Canadian Armed Forces stepping back from B.C. wildfires

B.C. government says no longer a need for the troops to assist with wildfire mop-up and security

Members of the armed forces are being pulled back from B.C. communities hit hardest by wildfires, as the season starts to cool down.

The provincial government has notified Public Safety Canada that there is no longer a need for the troops to assist with wildfire mop-up and security.

That includes troops, personnel, air crafts and equipment supplied by the federal government.

Since being requested to help combat fires on Aug. 13, 400 soldiers and other personnel were deployed to areas hardest hit across the province.

PHOTOS: B.C. city wakes up to darkness under wildfire smoke

READ MORE: Worst may almost be over for 2018 B.C. wildfire season

READ MORE: Rainfall, cooler temperatures bring some relief in wildfire-ravaged B.C.

“As we shift our focus toward long-term recovery, I want to express my appreciation and my heartfelt thanks to the volunteers and organizations that stepped up in a time of need to stand with their neighbours and communities,” Public Safety Minister Mike Farnworth said in a news release Thursday.

This year’s wildfires surpassed 2017’s devastating season for hectares burned, at more than 1.4 million hectares burned.

There are still an estimated 372 active wildfires burning across the province.


@ashwadhwani
ashley.wadhwani@bpdigital.ca

Like us on Facebook and follow us on Twitter.

Just Posted

Rough seas delay Prince Rupert/Haida Gwaii ferry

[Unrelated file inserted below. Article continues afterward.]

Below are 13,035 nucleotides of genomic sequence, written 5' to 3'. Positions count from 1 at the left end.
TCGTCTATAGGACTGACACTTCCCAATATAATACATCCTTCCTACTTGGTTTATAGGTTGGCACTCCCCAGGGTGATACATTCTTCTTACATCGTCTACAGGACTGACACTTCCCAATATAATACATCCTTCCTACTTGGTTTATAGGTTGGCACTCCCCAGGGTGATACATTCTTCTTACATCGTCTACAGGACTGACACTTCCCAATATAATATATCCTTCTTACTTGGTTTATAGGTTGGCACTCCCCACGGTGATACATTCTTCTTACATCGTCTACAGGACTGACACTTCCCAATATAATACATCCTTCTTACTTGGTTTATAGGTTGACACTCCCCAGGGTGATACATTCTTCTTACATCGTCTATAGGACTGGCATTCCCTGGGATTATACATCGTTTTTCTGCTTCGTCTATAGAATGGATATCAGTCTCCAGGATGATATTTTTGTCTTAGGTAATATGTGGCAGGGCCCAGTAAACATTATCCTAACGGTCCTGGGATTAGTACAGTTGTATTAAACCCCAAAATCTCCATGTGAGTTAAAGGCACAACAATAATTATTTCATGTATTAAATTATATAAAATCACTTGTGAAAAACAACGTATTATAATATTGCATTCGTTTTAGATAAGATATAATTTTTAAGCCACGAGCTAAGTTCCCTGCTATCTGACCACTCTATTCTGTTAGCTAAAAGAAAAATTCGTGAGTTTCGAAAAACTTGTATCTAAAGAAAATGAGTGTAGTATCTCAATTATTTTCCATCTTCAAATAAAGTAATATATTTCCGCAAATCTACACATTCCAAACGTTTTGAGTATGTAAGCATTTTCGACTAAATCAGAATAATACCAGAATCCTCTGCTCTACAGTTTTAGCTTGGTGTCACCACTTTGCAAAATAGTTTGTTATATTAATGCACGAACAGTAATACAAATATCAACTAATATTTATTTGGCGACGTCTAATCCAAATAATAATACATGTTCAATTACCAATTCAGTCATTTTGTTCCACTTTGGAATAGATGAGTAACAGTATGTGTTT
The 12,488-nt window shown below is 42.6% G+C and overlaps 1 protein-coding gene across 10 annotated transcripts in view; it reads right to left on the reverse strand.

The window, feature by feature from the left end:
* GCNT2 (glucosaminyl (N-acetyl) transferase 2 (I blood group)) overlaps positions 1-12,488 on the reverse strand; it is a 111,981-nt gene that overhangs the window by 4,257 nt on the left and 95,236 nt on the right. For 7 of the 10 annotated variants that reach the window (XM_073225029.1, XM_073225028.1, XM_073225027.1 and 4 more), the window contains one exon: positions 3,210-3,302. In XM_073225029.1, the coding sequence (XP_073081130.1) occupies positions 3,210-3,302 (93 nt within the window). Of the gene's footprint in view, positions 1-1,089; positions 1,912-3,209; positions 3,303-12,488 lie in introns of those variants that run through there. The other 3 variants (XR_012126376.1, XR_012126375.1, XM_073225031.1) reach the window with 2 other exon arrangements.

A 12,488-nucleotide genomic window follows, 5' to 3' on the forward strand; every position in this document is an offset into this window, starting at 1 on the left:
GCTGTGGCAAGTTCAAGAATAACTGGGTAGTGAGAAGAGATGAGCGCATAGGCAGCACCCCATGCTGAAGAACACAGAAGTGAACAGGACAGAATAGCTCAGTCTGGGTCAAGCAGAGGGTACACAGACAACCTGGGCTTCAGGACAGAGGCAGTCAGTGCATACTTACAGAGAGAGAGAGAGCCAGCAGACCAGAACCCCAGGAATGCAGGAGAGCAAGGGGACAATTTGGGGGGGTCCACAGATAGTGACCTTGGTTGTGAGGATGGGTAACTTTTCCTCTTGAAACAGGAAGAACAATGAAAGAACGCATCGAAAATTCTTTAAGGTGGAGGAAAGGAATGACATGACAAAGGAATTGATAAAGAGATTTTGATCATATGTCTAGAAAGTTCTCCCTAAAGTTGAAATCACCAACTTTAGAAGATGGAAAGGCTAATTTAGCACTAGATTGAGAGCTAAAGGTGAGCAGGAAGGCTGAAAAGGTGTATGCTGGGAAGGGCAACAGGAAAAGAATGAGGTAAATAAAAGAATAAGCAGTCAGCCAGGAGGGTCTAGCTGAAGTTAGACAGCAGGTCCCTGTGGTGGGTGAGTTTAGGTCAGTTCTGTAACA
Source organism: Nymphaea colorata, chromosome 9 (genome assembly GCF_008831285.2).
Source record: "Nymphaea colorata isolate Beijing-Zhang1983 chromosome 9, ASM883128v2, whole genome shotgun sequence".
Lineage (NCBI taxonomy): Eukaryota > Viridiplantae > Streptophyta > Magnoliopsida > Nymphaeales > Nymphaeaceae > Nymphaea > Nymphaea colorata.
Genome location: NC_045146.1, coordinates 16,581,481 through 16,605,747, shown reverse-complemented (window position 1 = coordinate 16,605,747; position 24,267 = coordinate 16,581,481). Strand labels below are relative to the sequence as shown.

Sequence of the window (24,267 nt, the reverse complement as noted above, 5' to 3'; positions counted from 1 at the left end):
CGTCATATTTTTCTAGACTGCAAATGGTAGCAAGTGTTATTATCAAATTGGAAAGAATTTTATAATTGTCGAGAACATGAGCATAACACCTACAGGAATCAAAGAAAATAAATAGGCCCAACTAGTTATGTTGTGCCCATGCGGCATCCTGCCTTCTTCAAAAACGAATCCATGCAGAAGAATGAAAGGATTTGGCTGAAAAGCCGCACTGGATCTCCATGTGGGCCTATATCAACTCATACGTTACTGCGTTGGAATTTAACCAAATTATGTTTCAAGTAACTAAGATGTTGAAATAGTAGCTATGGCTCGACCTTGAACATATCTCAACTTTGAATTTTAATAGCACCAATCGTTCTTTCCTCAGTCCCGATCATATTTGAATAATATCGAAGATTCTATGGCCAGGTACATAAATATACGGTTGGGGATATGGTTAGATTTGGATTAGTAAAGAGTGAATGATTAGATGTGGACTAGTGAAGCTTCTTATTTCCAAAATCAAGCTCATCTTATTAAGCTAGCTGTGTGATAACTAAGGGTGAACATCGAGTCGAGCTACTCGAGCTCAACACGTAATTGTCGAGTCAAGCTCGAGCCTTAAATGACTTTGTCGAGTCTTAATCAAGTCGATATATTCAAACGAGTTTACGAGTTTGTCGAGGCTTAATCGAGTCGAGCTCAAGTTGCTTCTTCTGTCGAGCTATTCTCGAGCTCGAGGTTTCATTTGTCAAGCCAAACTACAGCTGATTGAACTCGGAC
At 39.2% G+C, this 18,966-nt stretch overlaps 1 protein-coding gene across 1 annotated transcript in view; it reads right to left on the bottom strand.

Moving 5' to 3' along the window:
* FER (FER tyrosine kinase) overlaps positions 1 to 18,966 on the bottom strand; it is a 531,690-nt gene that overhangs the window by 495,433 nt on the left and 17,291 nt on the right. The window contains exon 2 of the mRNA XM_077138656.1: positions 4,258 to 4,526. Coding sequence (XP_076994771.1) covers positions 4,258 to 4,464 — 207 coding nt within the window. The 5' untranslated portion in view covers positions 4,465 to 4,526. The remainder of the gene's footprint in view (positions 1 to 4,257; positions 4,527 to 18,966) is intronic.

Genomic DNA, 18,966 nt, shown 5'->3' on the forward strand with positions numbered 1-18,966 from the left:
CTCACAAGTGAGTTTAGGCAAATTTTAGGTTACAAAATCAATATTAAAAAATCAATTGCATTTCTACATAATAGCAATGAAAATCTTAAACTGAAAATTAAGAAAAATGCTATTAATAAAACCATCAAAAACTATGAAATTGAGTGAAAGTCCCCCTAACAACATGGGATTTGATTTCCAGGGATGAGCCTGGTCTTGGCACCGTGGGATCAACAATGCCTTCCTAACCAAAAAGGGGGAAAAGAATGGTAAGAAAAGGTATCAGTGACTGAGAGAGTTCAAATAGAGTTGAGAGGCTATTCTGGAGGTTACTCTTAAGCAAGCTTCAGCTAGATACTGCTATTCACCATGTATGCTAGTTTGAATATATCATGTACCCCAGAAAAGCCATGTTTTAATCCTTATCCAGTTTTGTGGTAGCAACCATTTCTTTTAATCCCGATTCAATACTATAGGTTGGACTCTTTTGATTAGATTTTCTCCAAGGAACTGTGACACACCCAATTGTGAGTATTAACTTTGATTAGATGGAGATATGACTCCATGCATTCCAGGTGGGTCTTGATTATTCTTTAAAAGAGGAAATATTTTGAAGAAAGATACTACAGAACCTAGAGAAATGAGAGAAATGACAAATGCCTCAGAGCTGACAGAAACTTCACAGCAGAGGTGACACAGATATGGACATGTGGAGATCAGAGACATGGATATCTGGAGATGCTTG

Northern Expedition is expected to leave Prince Rupert for Haida Gwaii at noon on Tuesday, Nov. 13

In Pictures: Remembrance Day in Queen Charlotte

Drums, bells and bagpipes sounded across Haida Gwaii this Remembrance Day, which… Continue reading

B.C. Legions in need of young members to continue aiding veterans into the future

Lest we forget what thousands of men and women did to fight for Canada’s freedoms – but without new membership, many Legion chapters face dwindling numbers

North Coast figure skater to star in Dancing On Ice

Carlotta Edwards learned to skate in Prince Rupert, before becoming a star with millions of viewers

On the Wing: Living in chartless nothing

By Margo Hearne Juncos are back at the feeder, teal are in… Continue reading

VIDEO: Marvel Comics’ Stan Lee dies

Marvel co-creator was well-known for making cameo appearances in superhero movies

VIDEO: Newcomer kids see first Canadian snowfall

Children arrived in Canada with their mother and two siblings last week from Eritrea

Calgary 2026 leader expects close vote in Winter Games plebiscite

Residents to choose in a non-binding vote on Tuesday whether they want city to bid on 2026 Olympics

Feds dropped ball with WWI anniversary tributes: historians

Wrote one historian: ‘Other than the Vimy Ridge celebration … I think they have done a very bad job’

Sides ‘far apart’ in Canada Post talks despite mediation, says union

The lack of a breakthrough means rotating strikes will resume Tuesday

Feds’ appeal of solitary confinement decision in B.C. to be heard

Judge ruled in January that indefinite such confinement is unconstitutional, causes permanent harm

B.C. health care payroll tax approved, takes effect Jan. 1

Employers calculating cost, including property taxes increases

Nunavut urges new plan to deal with too many polar bears

Territory recommends a proposal that contradicts much of conventional scientific thinking

Shelter struggles: Landlord takes over rental unit whenever visiting B.C. town

Renter’s story highlights how hard it is to find accommodation in Revelstoke

Most Read